By Layla Guest
The nations of Western Europe will soon have to decide whether they want to buy cheap Russian gas, or defend Ukraine against Moscow, British Prime Minister Boris Johnson has claimed as tensions mount in the east of the continent.
Speaking at the Lord Mayor’s Banquet on Monday, Johnson remarked “we hope that our friends may recognize that a choice is shortly coming between mainlining ever more Russian hydrocarbons in giant new pipelines and sticking up for Ukraine and championing the cause of peace and stability.” The UK and much of the EU has faced a worsening gas crisis in recent weeks, with prices shooting up by as much as 250% in some places.
Johnson also weighed in on the humanitarian crisis hitting the continent’s east, claiming Downing Street had been “quick to respond” when the UK’s “Polish friends” asked for help with the situation on their border with Belarus, which has seen a sharp spike in refugees attempting to cross into the EU illegally. Britain has deployed a contingent of engineers to help reinforce the border fence.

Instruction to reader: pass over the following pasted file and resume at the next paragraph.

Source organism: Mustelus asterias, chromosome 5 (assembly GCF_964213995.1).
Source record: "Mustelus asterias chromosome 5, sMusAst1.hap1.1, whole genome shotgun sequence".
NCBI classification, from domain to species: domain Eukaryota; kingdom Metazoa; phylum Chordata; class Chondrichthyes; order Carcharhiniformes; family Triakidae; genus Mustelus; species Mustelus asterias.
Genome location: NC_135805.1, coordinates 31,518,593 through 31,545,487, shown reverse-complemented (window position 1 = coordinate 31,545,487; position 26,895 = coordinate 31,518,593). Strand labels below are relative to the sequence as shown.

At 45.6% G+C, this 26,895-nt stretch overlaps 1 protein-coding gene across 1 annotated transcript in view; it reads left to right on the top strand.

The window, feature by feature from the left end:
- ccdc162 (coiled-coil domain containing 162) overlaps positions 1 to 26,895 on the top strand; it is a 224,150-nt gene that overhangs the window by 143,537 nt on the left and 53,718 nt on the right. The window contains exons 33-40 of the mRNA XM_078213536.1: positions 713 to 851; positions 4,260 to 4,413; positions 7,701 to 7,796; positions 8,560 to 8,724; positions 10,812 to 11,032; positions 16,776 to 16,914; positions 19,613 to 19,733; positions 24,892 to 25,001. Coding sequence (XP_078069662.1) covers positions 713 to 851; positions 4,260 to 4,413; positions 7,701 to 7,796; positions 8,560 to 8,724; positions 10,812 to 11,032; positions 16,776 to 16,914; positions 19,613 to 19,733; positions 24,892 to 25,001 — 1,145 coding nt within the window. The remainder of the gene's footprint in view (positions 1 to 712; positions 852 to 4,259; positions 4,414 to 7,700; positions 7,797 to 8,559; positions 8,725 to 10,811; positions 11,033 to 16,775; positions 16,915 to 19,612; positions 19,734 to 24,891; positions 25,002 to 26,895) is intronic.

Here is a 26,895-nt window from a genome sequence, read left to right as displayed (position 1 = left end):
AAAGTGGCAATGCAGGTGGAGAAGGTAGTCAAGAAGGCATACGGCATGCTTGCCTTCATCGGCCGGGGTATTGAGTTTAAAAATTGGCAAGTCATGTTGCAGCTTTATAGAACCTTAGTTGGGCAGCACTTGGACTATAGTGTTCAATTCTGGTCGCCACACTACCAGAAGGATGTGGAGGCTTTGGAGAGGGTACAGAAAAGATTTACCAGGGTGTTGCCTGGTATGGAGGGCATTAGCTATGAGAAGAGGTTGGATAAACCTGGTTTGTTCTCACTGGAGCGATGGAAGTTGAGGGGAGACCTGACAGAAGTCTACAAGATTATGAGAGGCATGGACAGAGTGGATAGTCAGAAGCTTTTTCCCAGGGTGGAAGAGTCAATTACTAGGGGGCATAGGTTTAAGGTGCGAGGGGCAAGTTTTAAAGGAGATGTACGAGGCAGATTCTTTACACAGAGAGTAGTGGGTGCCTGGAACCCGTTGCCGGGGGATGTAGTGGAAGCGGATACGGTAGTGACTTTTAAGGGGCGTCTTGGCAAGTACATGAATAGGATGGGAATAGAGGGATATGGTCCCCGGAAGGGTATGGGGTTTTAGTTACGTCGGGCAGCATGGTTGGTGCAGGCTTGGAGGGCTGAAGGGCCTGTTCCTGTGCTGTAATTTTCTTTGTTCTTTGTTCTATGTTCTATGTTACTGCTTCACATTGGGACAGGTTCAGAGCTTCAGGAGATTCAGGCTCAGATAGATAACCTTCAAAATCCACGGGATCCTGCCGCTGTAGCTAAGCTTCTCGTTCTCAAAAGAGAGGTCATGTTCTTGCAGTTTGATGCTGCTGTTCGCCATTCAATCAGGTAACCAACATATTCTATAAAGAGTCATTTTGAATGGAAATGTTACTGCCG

The prime minister went on to blast embattled Belarusian leader Alexander Lukashenko, alleging he is behind an “abhorrent” attempt to use desperate people to undermine European unity.
Johnson’s comments come shortly after US Secretary of State Antony Blinken claimed that Minsk’s actions amid the worsening situation between Belarus and its neighbors, Poland and Lithuania, turn the attention away “from Russia’s activities on the border with Ukraine.”
The senior diplomat’s remarks coincided with a delivery of 80 tons of ammunition gifted by Washington to Kiev on Sunday, which was praised by the local US embassy as showing the White House’s “commitment to the success of a stable, democratic and free Ukraine.”
Last week, Moscow issued a warning to American diplomats, advising against a new scheme to give its neighbor deadly weapons under the ‘Strategic Partnership Document’. Russian Ambassador to the US Anatoly Antonov said that the plans to strengthen defense ties will “only worsen the situation in southeastern Ukraine.”
Reports of a build-up of Russian troops began to spawn across Western media outlets at the end of October. The coverage, however, received condemnation from Kiev, with Alexey Danilov, the chair of Ukraine’s national security council, slamming it as “intentional disinformation of our entire society.”
Russian officials have also insisted there are no plans to launch an offensive in the country and plunge the continent into war. Kremlin Spokesman Dmitry Peskov dubbed the reports of Moscow’s purported military build-up on Ukraine’s border to be “cheap fake news.”
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